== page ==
There is the right way to parent and there is the wrong way. Making the child scared of you is not the way to parent. Your child will cut all ties off with you when they are tired of the abuse.
When someone destroys something you love, you would be upset. When it is done when punishing an autistic child or any child, it can cause trauma.
Autistic children and adults attach themselves to certain objects. These objects bring comfort and can bring someone out of a crisis or meltdown.
There has been a rise of this on the internet. Parents will post videos of themselves destroying property belonging to their children. They do this to humiliate them. Some parents even encourage them and say its GOOD PARENTING. This could not be further front the truth.
It can stick with them through adulthood. Let me bring you back to the 1990's.
Being Punished for Photocopying my Torah portion
Being Punished for Executive Dysfunction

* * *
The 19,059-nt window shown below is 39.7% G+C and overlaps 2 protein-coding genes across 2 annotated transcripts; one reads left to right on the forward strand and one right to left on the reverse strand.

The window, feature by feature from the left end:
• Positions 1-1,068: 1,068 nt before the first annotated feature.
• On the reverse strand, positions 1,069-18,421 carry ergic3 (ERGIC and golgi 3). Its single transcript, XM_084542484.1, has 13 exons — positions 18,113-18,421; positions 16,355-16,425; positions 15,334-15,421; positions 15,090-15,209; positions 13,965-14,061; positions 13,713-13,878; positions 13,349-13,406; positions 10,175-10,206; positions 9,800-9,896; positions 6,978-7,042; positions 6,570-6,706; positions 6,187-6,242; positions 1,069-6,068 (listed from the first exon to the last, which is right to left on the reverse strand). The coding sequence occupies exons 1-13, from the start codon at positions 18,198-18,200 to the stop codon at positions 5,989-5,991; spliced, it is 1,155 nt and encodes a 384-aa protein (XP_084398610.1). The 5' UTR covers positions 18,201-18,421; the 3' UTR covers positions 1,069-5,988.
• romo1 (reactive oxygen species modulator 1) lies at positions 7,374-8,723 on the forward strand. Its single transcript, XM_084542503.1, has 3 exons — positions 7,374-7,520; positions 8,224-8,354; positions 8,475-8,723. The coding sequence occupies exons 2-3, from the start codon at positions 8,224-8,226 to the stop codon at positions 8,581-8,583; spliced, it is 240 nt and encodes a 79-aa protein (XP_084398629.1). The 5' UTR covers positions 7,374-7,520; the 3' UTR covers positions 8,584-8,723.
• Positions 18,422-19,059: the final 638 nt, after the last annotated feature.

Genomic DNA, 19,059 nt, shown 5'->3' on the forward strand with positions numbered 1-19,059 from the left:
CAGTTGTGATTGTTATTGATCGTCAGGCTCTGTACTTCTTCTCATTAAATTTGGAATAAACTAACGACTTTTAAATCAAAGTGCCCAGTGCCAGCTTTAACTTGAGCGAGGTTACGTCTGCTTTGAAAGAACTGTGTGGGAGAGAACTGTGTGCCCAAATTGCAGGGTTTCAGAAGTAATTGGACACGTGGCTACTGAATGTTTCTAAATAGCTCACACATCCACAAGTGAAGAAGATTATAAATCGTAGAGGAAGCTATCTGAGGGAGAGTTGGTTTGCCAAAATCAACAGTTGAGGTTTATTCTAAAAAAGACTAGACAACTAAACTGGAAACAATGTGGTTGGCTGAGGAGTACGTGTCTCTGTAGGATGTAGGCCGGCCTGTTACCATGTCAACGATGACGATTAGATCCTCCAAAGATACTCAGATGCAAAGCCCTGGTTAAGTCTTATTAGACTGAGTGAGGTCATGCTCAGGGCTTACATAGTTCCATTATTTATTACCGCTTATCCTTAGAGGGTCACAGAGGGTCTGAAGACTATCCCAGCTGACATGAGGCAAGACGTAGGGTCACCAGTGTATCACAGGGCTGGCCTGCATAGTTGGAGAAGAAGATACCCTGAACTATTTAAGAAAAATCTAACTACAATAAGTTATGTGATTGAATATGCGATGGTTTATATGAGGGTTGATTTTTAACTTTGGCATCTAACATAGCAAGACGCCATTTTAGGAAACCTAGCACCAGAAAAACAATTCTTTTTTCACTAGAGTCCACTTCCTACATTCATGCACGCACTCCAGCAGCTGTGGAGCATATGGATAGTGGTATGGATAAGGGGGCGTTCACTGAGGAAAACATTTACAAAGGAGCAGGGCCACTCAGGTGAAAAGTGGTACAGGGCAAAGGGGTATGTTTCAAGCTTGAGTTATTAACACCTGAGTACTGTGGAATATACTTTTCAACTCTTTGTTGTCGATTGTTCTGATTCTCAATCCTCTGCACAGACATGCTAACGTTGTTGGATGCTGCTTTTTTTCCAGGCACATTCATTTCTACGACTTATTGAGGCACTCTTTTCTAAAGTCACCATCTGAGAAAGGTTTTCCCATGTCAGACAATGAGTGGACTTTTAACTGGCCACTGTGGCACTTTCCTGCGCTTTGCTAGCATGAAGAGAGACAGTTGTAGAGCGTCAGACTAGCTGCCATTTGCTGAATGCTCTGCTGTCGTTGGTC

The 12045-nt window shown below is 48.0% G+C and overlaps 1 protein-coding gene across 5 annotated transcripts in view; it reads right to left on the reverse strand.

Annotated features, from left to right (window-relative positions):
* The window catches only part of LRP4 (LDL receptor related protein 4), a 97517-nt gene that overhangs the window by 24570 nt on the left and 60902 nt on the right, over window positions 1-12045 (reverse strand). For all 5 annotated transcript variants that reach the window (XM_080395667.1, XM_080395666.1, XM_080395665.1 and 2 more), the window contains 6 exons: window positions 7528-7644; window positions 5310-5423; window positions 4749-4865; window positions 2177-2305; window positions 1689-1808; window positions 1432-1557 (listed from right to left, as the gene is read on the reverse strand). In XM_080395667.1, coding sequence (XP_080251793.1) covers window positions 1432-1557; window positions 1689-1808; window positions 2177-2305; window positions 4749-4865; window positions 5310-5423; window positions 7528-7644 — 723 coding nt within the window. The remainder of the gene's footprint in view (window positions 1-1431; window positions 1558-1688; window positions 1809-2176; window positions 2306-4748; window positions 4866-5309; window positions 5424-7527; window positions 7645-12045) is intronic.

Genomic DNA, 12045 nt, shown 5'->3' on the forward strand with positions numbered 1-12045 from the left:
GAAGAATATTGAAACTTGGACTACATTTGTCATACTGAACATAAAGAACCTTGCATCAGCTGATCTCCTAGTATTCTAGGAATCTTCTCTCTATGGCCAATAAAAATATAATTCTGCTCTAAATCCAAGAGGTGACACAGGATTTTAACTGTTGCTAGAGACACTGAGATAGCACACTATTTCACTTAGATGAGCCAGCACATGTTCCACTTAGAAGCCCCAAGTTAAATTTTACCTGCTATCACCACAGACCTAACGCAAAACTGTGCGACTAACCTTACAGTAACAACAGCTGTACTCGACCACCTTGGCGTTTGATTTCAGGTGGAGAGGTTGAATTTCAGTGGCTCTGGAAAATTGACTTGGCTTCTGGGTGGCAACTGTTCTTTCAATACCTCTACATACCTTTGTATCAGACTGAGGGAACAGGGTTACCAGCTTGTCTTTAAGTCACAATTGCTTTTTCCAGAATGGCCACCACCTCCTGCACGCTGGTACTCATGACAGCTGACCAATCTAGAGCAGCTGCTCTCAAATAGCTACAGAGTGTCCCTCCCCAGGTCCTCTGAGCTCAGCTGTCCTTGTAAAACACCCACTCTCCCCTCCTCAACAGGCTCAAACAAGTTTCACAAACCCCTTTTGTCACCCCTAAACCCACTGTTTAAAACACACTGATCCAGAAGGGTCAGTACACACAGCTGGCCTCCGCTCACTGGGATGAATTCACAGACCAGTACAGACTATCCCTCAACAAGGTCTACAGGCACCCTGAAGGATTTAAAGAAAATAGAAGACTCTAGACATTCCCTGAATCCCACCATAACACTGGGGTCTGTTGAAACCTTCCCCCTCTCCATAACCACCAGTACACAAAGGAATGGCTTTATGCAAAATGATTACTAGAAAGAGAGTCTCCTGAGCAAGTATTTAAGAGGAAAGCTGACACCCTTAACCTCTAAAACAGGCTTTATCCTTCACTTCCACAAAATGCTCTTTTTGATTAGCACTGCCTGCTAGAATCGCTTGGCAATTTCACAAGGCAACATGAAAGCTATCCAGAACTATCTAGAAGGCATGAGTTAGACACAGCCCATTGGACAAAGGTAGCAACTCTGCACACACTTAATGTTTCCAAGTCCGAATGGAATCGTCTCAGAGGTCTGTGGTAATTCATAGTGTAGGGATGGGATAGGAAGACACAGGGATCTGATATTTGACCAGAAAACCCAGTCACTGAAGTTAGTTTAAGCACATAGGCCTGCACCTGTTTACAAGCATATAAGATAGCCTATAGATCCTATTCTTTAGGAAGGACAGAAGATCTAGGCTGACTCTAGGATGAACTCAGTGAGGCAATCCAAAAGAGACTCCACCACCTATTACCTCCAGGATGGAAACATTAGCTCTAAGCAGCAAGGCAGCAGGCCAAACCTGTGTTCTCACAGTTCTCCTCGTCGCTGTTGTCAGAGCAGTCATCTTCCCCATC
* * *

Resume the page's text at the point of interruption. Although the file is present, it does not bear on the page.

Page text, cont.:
I was about 15 years old. I had just gotten a boombox, which was my way of listening to music. The bass on it allowed me to feel the vibrations of it. I was working for a local grocery store chain. I absolutely loved it. My father asked me to record a cd he bought at a yard sale to an audio cassette. Easy enough?
I suffer from executive dysfunction. I always have. We did not know back then that I am autistic but we definitely knew I had ADHD. I went to go do it and then I got distracted and did something else. We all know how it goes.
One day he decided that he waited long enough. He takes my boombox that I paid for at the job I worked at. He threw it on the ground over and over again. It smashed into tiny little pieces.
As he smashed it, he was screaming at me. He didn't hit me this time, I was thankful. I loved that thing. It was a big part of my life, since I did not have many friends. He screamed at me to clean up the big mess he made.
"If you cannot remember, it must not be important" is all he kept repeating. I was a teenager but that is a very ableist statement. As most of you know I was not supported growing up. I was counting down the days until I could leave home.